Question about 1994 Honda Accord

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I believe that the alarm system in the car is draining the battery also causing the car not to start.....I want to disconnect the alarm system or disarm it but cannot locate the valet switch...my friend states there are multiple switched with numbers assuming one of them is the alarm valet switch...can i have your advice please..

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  • Honda Master
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This sounds like a factory alarm, so it is unlikely that it is draining the battery. Much more common is alternator diodes. diagnosis is pretty easy for a shop, consider using one for this issue.

Posted on Sep 09, 2010

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WHAT'S THE CAUSE BATTERY DISCONNECTED


What kind of car are you asking about and are you buying it or do you own it? Most times that a battery is disconnected is to prevent drain, usually a parasitic drain caused by computer, if storing for a long period of time or many times the disconnect is to try to clear a computer code. The problem with doing this can cause the computer to do an anti theft lock out that will prevent the car from starting. Especially a Chrysler or Dodge.

Jun 09, 2015 | Cars & Trucks

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Disconnect alarm


Yes,is possible.Because it'son when sitting still/not driving.Along with a lot of other things,like the cronemeter/clock.This stuff will drain a battery after sitting for a good while.Slowly,but still a drain.Most likely the battery has been in use for a good while and may need replaced,but if you don't wanna replace the battery,just disconnect the alarm system or pull the fuse from the panel to deactivate it.

May 05, 2014 | 2007 Chevrolet Equinox LS New Cars

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My alternater and battery test good on my 01 kia spectra.But, After putting the fully charged battery in my car, it slowlky died in on ly a few blocks drive?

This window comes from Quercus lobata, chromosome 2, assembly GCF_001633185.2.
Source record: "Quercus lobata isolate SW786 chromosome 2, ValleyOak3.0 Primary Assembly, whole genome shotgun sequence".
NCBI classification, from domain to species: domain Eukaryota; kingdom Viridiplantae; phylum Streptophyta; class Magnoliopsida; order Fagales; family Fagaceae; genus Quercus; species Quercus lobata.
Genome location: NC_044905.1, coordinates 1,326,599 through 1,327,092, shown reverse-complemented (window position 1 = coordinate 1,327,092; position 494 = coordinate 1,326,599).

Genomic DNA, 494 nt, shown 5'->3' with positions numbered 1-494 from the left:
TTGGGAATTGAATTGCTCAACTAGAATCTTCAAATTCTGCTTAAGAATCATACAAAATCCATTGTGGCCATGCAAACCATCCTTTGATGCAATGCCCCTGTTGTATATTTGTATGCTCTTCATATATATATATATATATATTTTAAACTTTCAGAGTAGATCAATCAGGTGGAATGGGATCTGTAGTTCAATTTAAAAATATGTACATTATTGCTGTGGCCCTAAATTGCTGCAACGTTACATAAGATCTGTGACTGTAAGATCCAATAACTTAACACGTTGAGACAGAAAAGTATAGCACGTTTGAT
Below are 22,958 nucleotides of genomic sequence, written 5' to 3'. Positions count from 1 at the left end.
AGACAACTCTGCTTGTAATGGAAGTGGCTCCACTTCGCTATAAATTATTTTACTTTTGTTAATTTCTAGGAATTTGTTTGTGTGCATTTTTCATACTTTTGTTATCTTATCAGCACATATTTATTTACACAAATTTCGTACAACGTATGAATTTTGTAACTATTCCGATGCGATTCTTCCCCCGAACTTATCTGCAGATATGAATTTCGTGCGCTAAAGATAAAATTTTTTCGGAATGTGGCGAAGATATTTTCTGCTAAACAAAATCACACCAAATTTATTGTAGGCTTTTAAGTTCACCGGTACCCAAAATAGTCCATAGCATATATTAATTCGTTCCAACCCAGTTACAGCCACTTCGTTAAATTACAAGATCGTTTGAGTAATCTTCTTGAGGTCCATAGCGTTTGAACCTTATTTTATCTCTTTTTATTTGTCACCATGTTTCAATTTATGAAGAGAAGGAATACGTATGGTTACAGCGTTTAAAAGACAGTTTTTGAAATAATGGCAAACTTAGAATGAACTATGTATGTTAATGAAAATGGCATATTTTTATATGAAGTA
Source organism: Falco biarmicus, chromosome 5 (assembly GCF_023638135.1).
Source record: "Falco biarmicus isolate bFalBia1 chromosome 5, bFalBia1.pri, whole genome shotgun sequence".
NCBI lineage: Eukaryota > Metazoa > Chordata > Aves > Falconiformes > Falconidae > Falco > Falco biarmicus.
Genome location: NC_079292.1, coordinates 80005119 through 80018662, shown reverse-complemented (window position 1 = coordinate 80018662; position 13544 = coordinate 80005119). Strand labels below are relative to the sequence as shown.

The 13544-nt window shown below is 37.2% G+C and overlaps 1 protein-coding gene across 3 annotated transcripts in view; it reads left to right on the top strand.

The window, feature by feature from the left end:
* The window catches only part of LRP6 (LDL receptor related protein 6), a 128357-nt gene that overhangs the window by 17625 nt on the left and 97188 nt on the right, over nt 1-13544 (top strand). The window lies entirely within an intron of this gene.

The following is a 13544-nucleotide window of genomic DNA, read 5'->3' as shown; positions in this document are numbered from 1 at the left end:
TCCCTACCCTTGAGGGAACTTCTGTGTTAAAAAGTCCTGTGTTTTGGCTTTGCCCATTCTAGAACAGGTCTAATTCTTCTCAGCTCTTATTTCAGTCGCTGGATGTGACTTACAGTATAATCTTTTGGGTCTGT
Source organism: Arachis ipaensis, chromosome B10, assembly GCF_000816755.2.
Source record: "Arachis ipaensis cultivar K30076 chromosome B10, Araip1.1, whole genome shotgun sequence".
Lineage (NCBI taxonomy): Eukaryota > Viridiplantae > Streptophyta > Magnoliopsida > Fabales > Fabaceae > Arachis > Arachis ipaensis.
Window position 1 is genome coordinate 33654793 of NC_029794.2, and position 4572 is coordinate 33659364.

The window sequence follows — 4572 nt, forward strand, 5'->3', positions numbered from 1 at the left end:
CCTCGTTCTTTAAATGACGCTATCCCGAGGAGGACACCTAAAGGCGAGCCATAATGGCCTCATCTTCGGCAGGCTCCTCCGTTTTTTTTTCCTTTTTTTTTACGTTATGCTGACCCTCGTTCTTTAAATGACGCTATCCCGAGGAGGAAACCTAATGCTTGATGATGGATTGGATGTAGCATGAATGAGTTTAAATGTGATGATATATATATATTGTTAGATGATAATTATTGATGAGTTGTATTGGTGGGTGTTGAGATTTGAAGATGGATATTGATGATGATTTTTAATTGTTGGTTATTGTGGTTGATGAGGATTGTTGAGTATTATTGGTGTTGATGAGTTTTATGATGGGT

Connect an ammeter in series with the battery positive terminal and battery positive lead. With ALL systems off, including alarm, door lights etc and with doors closed you should have a reading of only 0.03 amps.I'm guessing that yours is higher as it sounds like you have a parasitic voltage drain.If indeed it is higher, then disconnect any alarm system first and check your amps again. Every time you disconnect something, go back and check your amps.Once you get your amp drain back to normal, then you have managed to disconnect the system responsible for the high current drain.
The most likely candidates are always the alarm system, then stereo, then GPS tracker. After that you will have to start pulling more fuses, one by one and letting the vehicle rest for a few minutes after each thing is disconnected before taking a reading.
BTW, if it is the alarm which is drawing a high amp drain, then it is more often than not the alarm siren back up battery which has failed.
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The car soulds like the battery is low but when it starts the flashers come on.


Often an alarm system will register a low battery voltage and presume the vehicle's battery is being removed to prevent the alarm from going off. They will then begin flashing and or sounding the horn.
In your case, I would presume that the battery voltage is too low which may indicate either a failed battery, or a parasitic voltage drain.

First, get the vehicle started, and run the vehicle for a good twenty or so minutes to get some charge to the battery. If you don't want to waste fuel however doing this, then I suggest using any battery charger, as all we want to do is get some voltage back in the battery. If you are using a charger though, then charge on a lower voltage setting overnight.

Once you have the battery charged, run off any surface charge by turning the vehicle lights on for a minute, then turn them off again.

You need an ammeter for this next part:


Disconnect the battery positive terminal and connect the ammeter in series with the battery and positive lead.
DO NOT ATTEMPT TO START THE VEHICLE!